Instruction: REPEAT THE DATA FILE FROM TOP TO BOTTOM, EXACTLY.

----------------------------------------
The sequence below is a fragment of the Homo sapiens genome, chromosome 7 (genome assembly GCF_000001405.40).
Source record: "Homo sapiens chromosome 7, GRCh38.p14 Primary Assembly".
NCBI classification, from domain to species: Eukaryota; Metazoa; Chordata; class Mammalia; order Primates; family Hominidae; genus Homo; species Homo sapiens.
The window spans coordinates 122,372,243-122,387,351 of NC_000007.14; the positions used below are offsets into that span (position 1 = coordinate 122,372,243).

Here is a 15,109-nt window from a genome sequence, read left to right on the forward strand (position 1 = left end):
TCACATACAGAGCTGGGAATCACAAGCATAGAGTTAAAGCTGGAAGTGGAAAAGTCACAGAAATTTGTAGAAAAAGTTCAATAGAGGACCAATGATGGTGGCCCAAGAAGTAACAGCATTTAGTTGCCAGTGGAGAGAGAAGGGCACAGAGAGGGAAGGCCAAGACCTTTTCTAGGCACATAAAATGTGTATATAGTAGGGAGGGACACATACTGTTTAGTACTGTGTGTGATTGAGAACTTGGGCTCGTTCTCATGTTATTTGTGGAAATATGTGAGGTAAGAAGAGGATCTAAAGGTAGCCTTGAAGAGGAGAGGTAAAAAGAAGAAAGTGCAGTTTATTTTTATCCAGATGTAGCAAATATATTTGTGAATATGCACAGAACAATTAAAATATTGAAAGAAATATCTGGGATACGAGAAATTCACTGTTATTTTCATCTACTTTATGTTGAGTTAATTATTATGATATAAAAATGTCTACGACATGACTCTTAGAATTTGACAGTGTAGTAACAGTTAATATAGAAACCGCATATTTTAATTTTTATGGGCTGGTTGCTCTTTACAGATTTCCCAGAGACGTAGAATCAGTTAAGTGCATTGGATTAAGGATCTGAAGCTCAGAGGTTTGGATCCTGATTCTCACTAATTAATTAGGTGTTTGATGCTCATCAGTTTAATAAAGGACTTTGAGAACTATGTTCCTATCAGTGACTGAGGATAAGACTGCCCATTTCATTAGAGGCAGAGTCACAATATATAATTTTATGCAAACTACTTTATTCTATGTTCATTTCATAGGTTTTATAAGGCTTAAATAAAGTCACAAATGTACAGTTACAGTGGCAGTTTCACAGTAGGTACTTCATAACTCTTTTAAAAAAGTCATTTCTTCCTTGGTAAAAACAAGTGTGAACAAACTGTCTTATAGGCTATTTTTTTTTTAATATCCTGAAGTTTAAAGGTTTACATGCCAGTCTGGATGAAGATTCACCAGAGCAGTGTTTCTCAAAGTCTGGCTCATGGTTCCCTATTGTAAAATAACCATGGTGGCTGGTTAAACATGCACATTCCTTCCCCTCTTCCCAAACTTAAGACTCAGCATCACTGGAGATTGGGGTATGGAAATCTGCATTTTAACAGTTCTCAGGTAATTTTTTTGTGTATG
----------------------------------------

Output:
The sequence below is a fragment of the Homo sapiens genome, chromosome 7 (genome assembly GCF_000001405.40).
Source record: "Homo sapiens chromosome 7, GRCh38.p14 Primary Assembly".
NCBI classification, from domain to species: Eukaryota; Metazoa; Chordata; class Mammalia; order Primates; family Hominidae; genus Homo; species Homo sapiens.
The window spans coordinates 122,372,243-122,387,351 of NC_000007.14; the positions used below are offsets into that span (position 1 = coordinate 122,372,243).

Here is a 15,109-nt window from a genome sequence, read left to right on the forward strand (position 1 = left end):
TCACATACAGAGCTGGGAATCACAAGCATAGAGTTAAAGCTGGAAGTGGAAAAGTCACAGAAATTTGTAGAAAAAGTTCAATAGAGGACCAATGATGGTGGCCCAAGAAGTAACAGCATTTAGTTGCCAGTGGAGAGAGAAGGGCACAGAGAGGGAAGGCCAAGACCTTTTCTAGGCACATAAAATGTGTATATAGTAGGGAGGGACACATACTGTTTAGTACTGTGTGTGATTGAGAACTTGGGCTCGTTCTCATGTTATTTGTGGAAATATGTGAGGTAAGAAGAGGATCTAAAGGTAGCCTTGAAGAGGAGAGGTAAAAAGAAGAAAGTGCAGTTTATTTTTATCCAGATGTAGCAAATATATTTGTGAATATGCACAGAACAATTAAAATATTGAAAGAAATATCTGGGATACGAGAAATTCACTGTTATTTTCATCTACTTTATGTTGAGTTAATTATTATGATATAAAAATGTCTACGACATGACTCTTAGAATTTGACAGTGTAGTAACAGTTAATATAGAAACCGCATATTTTAATTTTTATGGGCTGGTTGCTCTTTACAGATTTCCCAGAGACGTAGAATCAGTTAAGTGCATTGGATTAAGGATCTGAAGCTCAGAGGTTTGGATCCTGATTCTCACTAATTAATTAGGTGTTTGATGCTCATCAGTTTAATAAAGGACTTTGAGAACTATGTTCCTATCAGTGACTGAGGATAAGACTGCCCATTTCATTAGAGGCAGAGTCACAATATATAATTTTATGCAAACTACTTTATTCTATGTTCATTTCATAGGTTTTATAAGGCTTAAATAAAGTCACAAATGTACAGTTACAGTGGCAGTTTCACAGTAGGTACTTCATAACTCTTTTAAAAAAGTCATTTCTTCCTTGGTAAAAACAAGTGTGAACAAACTGTCTTATAGGCTATTTTTTTTTTAATATCCTGAAGTTTAAAGGTTTACATGCCAGTCTGGATGAAGATTCACCAGAGCAGTGTTTCTCAAAGTCTGGCTCATGGTTCCCTATTGTAAAATAACCATGGTGGCTGGTTAAACATGCACATTCCTTCCCCTCTTCCCAAACTTAAGACTCAGCATCACTGGAGATTGGGGTATGGAAATCTGCATTTTAACAGTTCTCAGGTAATTTTTTTGTGTATG